All students enter school with a combination of "headwinds" and "tailwinds". Tailwinds are the things that make school easier for students. Tailwinds may include factors such as coming from a home with parents of high education levels and economic stability, being a native English speaker, not having a disability, or being a member of the cultural majority. Each of those characteristics plays a role in helping a student experience success in school.

Headwinds on the other hand make school more difficult. Headwinds can include having economic instability at home, parents with lower levels of education, having a disability, or still learning English. The more headwinds a student has, the more difficulty they will have in maximizing their academic potential and the more “tailwinds” they will need. Tailwinds come in the form of high-quality instruction, support, and intervention.

The Academic Support Index, or ASI, quantifies these headwinds. A student’s ASI is the sum of their headwinds. Their ASI can also be considered a measure of the amount of support that they will need in order to mitigate the impact of those educational headwinds. Students with a low ASI will likely need very little additional support outside of Tier 1 instruction. Higher ASI students will likely need proportionally higher amounts of Tier 2 and sometimes Tier 3 supports.

There is a strong relationship between the ASI and academic outcomes including assessments such as the SAT, Smarter Balanced Assessments, AP and IB tests, kindergarten screeners, grade point averages, rates of college eligibility, matriculation, and degree attainment. We have studied these effects over seven years of data as well as across urban, suburban, and rural schools. To date over 400,000 students have been scored on the ASI. (See the featured post below for a list of papers and presentations on the ASI).

Because the ASI is able to reliably predict student outcomes you have to opportunity to interrupt that predictability by using the ASI to make sure that you are identifying the right students for early intervention and support. With effective intervention, predictive analytics can become preventive analytics.

Monday, July 20, 2015

Identifying Students for Support During the Transition from Middle School to High School

The transition from middle to high school is a critical period of time for students. Students who do not make this adjustment smoothly experience long-lasting impacts on both graduation progress as well as post-secondary options. Identifying students who will require additional support, both academic as well as socio-emotional, is critical.  Increasingly schools have “early warning systems” to catch students as they begin to show signs of difficulty with this transition. The reactive nature of these systems often means that students are already in a difficult situation by the time they show up on schools’ radars.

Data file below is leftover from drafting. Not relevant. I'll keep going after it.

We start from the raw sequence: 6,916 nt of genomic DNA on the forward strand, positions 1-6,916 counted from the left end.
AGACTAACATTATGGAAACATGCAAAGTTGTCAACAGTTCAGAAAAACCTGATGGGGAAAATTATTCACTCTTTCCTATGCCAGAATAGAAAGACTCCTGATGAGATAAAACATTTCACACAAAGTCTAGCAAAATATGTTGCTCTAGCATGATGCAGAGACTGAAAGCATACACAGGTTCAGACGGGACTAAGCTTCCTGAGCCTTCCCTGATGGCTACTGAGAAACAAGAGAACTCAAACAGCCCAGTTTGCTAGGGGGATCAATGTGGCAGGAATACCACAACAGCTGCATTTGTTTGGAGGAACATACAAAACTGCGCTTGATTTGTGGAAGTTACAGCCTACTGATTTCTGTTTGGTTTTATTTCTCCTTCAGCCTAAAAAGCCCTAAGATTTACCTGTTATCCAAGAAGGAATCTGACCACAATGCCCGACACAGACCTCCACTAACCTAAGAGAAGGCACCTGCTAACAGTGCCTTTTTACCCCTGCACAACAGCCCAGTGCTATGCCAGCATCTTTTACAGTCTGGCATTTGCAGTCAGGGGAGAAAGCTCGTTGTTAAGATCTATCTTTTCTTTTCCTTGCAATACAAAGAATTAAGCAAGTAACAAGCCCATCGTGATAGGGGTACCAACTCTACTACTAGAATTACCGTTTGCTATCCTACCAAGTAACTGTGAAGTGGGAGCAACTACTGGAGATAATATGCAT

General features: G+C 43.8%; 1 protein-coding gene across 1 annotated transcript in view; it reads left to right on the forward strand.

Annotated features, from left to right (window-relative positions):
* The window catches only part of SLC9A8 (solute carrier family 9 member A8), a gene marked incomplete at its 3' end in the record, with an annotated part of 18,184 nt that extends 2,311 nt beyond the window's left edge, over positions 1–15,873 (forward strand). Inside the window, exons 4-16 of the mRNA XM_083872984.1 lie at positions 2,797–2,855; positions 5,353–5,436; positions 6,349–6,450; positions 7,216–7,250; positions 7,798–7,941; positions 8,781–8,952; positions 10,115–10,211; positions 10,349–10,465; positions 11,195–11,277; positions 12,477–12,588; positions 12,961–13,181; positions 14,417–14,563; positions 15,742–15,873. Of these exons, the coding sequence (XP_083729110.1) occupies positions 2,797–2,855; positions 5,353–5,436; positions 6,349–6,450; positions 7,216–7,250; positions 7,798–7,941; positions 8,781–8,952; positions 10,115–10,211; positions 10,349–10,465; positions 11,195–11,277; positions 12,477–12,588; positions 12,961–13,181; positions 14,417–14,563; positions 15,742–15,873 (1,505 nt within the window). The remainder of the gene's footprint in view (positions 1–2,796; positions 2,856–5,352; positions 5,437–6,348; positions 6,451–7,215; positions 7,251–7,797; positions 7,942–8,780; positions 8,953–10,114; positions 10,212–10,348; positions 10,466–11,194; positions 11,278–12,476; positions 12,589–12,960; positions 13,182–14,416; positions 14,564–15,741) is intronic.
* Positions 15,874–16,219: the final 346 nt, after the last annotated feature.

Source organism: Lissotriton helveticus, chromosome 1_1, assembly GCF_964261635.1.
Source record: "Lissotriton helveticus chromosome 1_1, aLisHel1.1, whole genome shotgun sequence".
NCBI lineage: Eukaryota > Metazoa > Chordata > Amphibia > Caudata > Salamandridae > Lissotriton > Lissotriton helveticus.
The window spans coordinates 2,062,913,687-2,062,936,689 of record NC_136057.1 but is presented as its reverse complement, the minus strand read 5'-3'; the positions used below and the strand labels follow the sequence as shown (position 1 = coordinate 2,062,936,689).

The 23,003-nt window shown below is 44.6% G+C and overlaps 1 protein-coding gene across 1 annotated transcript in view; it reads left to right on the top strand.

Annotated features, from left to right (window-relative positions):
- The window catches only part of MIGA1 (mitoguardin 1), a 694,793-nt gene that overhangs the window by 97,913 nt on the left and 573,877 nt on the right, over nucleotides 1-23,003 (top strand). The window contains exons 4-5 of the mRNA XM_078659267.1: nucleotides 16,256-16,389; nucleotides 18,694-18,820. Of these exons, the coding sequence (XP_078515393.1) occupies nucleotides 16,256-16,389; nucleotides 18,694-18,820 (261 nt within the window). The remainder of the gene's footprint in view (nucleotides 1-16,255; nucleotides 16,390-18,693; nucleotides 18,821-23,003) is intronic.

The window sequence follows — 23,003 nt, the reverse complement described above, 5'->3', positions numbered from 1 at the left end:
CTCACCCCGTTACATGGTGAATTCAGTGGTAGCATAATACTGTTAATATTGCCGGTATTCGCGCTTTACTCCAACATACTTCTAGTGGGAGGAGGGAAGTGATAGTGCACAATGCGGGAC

Predictive analytics attempt to use past data to predict potential future outcomes. The Academic Support Index is a novel method for quantifying the likelihood that students may struggle in school.  Additionally, the institutional knowledge about students acquired during the middle school years is often lost as students articulate to high school.  Through the use of the “Middle to High School Transition Rubric” (MHST Rubric) critical knowledge was efficiently passed from the middle schools to the accepting high school.  The rubric consisted of six areas addressing academic and social-emotional concerns with scores ranging from one to five.  High rubric scores equated to high levels of concern.

All students were then screened for an Academic Support Index of four or higher, any individual MHST Rubric scores of four or five, and a total MHST Rubric score of eighteen.  The results of the screens can be seen below. The totals indicate the number of students who were identified through that particular screen.

Total Students Identified
Percent of ALL 9th Graders
Average End of Year Grade Point Average
Percent with ANY Ds or Fs
Screen: ASI of 4 or higher
Screen: Any 4s or 5s on the rubric
Screen: A total Rubric score of 18 or higher
Identified through any of the 3 screens
Not identified on any screens (includes students receiving Special Education services)
All Screened Students (Students From BUSD Middle schools. Includes students with IEPs.)
Students Not Screened (Not from BUSD Middle School)
All BHS 9th Graders

There was also a very strong relationship (r squared =0.9235) between the number of screens through which a student was identified and their end of the year GPA:

Using these three screens we chose to target group of eighty students (any student who showed up on at least two of the three screens) that was predicted to struggle with the transition from middle school to high school.  The combination of screens identified ninety percent of the non-special education students in the ninth grade class eventually demonstrating severe academic difficulty as measured by having four or more Ds or Fs at the end of the first semester. This difference was significant at p<0 .05.="" nbsp="" span="">

The validation of this method for identifying students for transitional support has significant practical implications for schools as they can more efficiently utilize resources to target and support at-risk students. 

Consider this:  We knew the names of 90% of our incoming 9th graders who would ultimately struggle during their freshman year while they were still in 8th grade. The validation of this method for identifying students for transitional support has significant practical implications for schools as they can more efficiently utilize resources to target and support at-risk students. 

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Screening Tool for At-Risk Students by David Stevens is licensed under a Creative Commons Attribution-NonCommercial-NoDerivatives 4.0 International License.